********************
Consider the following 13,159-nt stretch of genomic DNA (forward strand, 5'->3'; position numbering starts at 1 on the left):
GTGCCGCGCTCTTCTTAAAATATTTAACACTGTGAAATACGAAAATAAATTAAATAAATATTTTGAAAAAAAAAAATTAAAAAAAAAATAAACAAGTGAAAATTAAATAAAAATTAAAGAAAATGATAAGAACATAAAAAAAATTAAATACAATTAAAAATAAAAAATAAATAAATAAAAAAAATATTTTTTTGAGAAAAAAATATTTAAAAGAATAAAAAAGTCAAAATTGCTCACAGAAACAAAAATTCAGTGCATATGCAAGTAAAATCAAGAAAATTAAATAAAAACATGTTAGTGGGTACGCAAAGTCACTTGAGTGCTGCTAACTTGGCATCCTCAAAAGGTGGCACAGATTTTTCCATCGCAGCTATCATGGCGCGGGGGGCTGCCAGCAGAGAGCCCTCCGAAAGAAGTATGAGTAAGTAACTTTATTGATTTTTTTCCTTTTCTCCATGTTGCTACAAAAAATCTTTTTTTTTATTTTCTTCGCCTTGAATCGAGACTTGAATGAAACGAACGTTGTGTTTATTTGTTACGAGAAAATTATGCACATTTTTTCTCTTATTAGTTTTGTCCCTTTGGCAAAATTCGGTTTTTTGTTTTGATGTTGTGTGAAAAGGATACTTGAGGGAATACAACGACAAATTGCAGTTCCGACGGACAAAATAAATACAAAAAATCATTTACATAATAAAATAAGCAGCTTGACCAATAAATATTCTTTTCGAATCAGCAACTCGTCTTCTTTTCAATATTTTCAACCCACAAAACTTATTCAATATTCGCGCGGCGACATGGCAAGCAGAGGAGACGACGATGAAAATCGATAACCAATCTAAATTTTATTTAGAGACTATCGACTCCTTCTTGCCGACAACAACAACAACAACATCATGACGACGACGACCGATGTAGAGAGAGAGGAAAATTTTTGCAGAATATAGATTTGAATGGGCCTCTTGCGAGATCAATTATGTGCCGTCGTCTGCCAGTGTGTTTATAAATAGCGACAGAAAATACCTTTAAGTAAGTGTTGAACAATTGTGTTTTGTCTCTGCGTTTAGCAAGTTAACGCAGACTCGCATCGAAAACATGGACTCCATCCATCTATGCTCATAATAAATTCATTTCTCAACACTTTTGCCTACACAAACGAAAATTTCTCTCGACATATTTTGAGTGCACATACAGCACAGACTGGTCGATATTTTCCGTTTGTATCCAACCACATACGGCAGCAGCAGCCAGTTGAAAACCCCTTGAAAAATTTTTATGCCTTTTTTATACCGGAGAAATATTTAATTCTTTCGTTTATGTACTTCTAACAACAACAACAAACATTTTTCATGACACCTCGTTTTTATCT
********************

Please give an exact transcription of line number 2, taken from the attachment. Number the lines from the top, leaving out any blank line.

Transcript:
GTGCCGCGCTCTTCTTAAAATATTTAACACTGTGAAATACGAAAATAAATTAAATAAATATTTTGAAAAAAAAAAATTAAAAAAAAAATAAACAAGTGAAAATTAAATAAAAATTAAAGAAAATGATAAGAACATAAAAAAAATTAAATACAATTAAAAATAAAAAATAAATAAATAAAAAAAATATTTTTTTGAGAAAAAAATATTTAAAAGAATAAAAAAGTCAAAATTGCTCACAGAAACAAAAATTCAGTGCATATGCAAGTAAAATCAAGAAAATTAAATAAAAACATGTTAGTGGGTACGCAAAGTCACTTGAGTGCTGCTAACTTGGCATCCTCAAAAGGTGGCACAGATTTTTCCATCGCAGCTATCATGGCGCGGGGGGCTGCCAGCAGAGAGCCCTCCGAAAGAAGTATGAGTAAGTAACTTTATTGATTTTTTTCCTTTTCTCCATGTTGCTACAAAAAATCTTTTTTTTTATTTTCTTCGCCTTGAATCGAGACTTGAATGAAACGAACGTTGTGTTTATTTGTTACGAGAAAATTATGCACATTTTTTCTCTTATTAGTTTTGTCCCTTTGGCAAAATTCGGTTTTTTGTTTTGATGTTGTGTGAAAAGGATACTTGAGGGAATACAACGACAAATTGCAGTTCCGACGGACAAAATAAATACAAAAAATCATTTACATAATAAAATAAGCAGCTTGACCAATAAATATTCTTTTCGAATCAGCAACTCGTCTTCTTTTCAATATTTTCAACCCACAAAACTTATTCAATATTCGCGCGGCGACATGGCAAGCAGAGGAGACGACGATGAAAATCGATAACCAATCTAAATTTTATTTAGAGACTATCGACTCCTTCTTGCCGACAACAACAACAACAACATCATGACGACGACGACCGATGTAGAGAGAGAGGAAAATTTTTGCAGAATATAGATTTGAATGGGCCTCTTGCGAGATCAATTATGTGCCGTCGTCTGCCAGTGTGTTTATAAATAGCGACAGAAAATACCTTTAAGTAAGTGTTGAACAATTGTGTTTTGTCTCTGCGTTTAGCAAGTTAACGCAGACTCGCATCGAAAACATGGACTCCATCCATCTATGCTCATAATAAATTCATTTCTCAACACTTTTGCCTACACAAACGAAAATTTCTCTCGACATATTTTGAGTGCACATACAGCACAGACTGGTCGATATTTTCCGTTTGTATCCAACCACATACGGCAGCAGCAGCCAGTTGAAAACCCCTTGAAAAATTTTTATGCCTTTTTTATACCGGAGAAATATTTAATTCTTTCGTTTATGTACTTCTAACAACAACAACAAACATTTTTCATGACACCTCGTTTTTATCT